First though, some background. A fairly regular request from students is for presentations to be made available before lectures rather than after - normally the presentations are made available later the same day, or as soon after that as possible. I can see the advantages of pre-posting of presentations. As a learner, I would much rather have the presentation in front of me so I could annotate it as I listen to the lecture. However, many lecturers are quite resistant to the idea. Some would even prefer that the students didn't get the presentation at all. The most common reasons for not providing the notes are:
- Students wont attend if they have the notes.
- Making notes available early would spoil the surprise(s) contained in the presentation.
For example, I fully intended to post my presentation for the ICT lecture I did on Friday with Ewan by Wednesday at the latest but inevitably I was working on it right up to the last minute. I eventually posted it at 23:56 on the Thursday night. The first student to find my post read it at 23:58 and downloaded it at 23:59! Wow! Throughout the night, or rather the following morning, students continued to download the presentation. There were a number of downloads up to about 03:00 on Friday morning, then a slight gap before they started up again at 07:39. At the start of my lecture, 10:00 Friday morning, I showed the students the message history - the presentation had been downloaded 32 times - the last student downloading it at 09:50!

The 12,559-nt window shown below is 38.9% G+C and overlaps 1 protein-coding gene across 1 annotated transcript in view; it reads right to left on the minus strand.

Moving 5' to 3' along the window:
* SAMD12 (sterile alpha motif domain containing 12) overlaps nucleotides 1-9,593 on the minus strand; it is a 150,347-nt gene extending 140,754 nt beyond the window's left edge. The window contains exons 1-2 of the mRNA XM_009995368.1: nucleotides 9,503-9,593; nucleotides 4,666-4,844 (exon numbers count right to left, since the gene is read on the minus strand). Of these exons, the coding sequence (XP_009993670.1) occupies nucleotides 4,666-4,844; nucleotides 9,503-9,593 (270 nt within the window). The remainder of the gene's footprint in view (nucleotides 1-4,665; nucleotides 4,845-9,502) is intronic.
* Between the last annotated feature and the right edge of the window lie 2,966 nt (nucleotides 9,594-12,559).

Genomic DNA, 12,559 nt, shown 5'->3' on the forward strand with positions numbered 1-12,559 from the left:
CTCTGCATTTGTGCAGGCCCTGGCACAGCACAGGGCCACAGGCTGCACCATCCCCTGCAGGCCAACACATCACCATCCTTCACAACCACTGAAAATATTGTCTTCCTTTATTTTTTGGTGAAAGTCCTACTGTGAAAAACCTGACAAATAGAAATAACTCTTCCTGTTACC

Even during the lecture, the presentation was downloaded twelve times. Digital natives, or digital dodgers who were not at the lecture? Well at least one was at the lecture as he emailed me to tell me what he had done and to direct me to the blog he created while listening to Ewan explaining about the value of blogs! (To Blog, or not to blog...) To really nail his digital native credentials, he should now show me the electronic annotations he made on the presentation he downloaded. :-)
Please go to Chis's blog and give him some encouraging comments. Why not suggest some things he could blog about.
Tags: blog | Jordanhill | teacher education | digital native